I am looking for text compression algorithms (natural language compression, rather than compression of arbitrary binary data).
I have seen for example An Efficient Compression Code for Text Databases. This algorithm basically uses the words as symbols, creates a dictionary from them, and replaces them with integers. So something like this:
Hello I am a sentence. And hello I would be another sentence.
Breaking it into a dictionary would produce:
0: [space] 1: Hello 2: I 3: am 4: a 5: sentence 6: . 7: And 8: hello 9: would a: be b: another
Then the text is turned into:
1 0 2 0 3 0 4 0 5 6 0 7 0 8 0 2 0 9 0 a 0 b 0 5 6
Another compression approach that works better for numbers it sounds like, is LZ77 or LZ78. While I don't fully understand how to implement that, I get the gist of it. They somehow compare a small window of characters to gather sequences of individual numbers/characters/bytes, and put those in a dictionary.
So for our text example above, we can find a few sequences that repeat a few times:
en (in sentence) ello I (in [Hh]ello I)
Not a particular good example demonstrating sequences, but we could create a small dictionary from this:
#: ello I @: en
(choosing characters that are outside the letter ascii range, for example).
Then we can shorten it a bit:
Hello I am a sentence. And hello I would be another sentence. H# am a s@t@ce. And h# would be another s@t@ce.
(Probably we've actually added bytes to the data in this case, b/c of the dictionary and lack of good sequences, which is why this type of encoding isn't necessarily best on natural language text).
Compare that to what was before using the word/number technique (not taking into account the dictionary):
Hello I am a sentence. And hello I would be another sentence. H# am a s@t@ce. And h# would be another s@t@ce. 1020304056070802090a0b056
If we had a larger volume of text, there would be more copies of the same words, so it would shorten more.
What I'm wondering is, if there is a way to automatically find the best encoding for the bytes. Automatically find all the sequences that can be put into a dictionary. I don't see how that's not possible, but I imagine it is otherwise it would've been done already. It seems like it would be best solved in the area of DNA sequence analysis.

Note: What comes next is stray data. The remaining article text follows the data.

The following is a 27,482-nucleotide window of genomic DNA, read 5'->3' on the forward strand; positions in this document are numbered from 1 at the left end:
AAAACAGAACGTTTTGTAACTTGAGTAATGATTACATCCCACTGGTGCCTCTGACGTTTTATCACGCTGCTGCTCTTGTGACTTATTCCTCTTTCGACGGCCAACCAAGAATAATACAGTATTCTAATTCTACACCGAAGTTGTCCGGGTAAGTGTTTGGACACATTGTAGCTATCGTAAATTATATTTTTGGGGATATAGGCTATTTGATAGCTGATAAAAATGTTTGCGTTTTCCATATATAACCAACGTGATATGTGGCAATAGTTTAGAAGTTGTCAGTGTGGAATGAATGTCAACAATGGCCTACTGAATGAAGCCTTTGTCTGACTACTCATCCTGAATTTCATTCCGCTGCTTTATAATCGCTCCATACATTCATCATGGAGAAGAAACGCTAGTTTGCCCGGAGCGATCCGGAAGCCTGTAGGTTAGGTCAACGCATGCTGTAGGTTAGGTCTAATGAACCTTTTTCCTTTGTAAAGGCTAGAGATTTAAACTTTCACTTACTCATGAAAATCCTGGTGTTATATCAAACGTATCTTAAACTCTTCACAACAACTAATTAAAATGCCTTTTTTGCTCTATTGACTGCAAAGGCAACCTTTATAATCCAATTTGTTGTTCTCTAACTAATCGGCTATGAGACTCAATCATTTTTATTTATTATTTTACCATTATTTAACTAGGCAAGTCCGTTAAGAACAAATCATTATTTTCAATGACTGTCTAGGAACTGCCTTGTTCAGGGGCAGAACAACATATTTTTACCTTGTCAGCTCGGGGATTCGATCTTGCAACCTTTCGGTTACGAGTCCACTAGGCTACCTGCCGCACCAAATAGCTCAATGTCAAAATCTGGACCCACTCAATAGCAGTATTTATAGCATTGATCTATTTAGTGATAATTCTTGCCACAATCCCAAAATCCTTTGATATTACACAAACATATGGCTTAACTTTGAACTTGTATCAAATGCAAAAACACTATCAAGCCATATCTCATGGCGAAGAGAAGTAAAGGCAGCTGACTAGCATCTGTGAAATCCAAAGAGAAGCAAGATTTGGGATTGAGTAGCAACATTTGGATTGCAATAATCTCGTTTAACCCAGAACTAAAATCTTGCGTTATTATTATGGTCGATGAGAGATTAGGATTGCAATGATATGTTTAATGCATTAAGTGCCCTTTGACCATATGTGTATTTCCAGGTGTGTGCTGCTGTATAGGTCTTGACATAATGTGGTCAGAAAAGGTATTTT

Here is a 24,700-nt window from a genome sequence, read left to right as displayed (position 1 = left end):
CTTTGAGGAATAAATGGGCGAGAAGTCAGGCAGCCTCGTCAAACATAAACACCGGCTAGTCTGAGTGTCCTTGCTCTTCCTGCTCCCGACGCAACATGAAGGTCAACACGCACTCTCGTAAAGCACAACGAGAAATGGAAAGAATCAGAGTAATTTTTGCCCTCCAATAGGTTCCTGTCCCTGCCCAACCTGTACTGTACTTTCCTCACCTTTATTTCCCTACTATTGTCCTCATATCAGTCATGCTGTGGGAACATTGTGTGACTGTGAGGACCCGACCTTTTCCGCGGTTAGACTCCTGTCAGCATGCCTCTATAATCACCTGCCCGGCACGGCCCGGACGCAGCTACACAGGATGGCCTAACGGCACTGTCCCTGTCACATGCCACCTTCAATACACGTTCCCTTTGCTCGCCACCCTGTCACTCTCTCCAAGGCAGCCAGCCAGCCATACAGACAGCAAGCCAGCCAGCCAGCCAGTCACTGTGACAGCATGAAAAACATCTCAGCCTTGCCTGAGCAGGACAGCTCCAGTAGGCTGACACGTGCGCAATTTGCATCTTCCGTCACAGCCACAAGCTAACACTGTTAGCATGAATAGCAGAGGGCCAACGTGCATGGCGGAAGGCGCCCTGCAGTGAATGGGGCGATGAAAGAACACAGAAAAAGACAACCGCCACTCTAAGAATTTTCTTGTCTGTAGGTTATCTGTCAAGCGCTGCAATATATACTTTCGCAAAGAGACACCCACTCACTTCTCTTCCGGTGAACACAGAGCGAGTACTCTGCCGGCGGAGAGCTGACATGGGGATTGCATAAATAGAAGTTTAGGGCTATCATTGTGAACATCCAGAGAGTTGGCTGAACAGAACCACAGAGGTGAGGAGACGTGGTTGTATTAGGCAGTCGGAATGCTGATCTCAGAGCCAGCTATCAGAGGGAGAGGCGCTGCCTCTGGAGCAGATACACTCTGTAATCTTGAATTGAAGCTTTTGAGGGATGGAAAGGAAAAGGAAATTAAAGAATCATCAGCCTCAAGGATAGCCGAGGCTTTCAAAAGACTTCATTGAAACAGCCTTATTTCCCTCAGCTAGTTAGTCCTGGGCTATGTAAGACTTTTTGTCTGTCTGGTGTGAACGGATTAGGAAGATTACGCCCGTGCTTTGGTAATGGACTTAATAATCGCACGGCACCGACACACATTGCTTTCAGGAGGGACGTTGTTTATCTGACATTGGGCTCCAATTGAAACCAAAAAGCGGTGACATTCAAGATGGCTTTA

In DNA sequence analysis, I would guess there are techniques for finding "longest sequence matches" and such like that. Basically it seems like it would try this, given a string
- Compare every 2-letter pair with each other. So
- Compare every 3-letter pair. So
- Compare every 4-letter pair, 5-letter pair, etc.
- Stop comparing when you have found there is only 1 copy of that sequence in the entire text.
But it's hard to imagine the properties of this. If it would be extremely slow, I am not sure. I am not sure how much computation it would require.
But using this approach on the
hello string above, it would eventually discover the same patterns of
ello I. At least it seems like it would.
In this sort of way, it seems like it's possible to automatically find all sequences in the text and find the best encoding for it. But I'm not sure if this is true, and I'm not sure why I haven't seen anything like this in the wild. Wondering if one could explain the reason for this, and/or explain why it's not possible to automatically find all sequences in the text to use for encoding.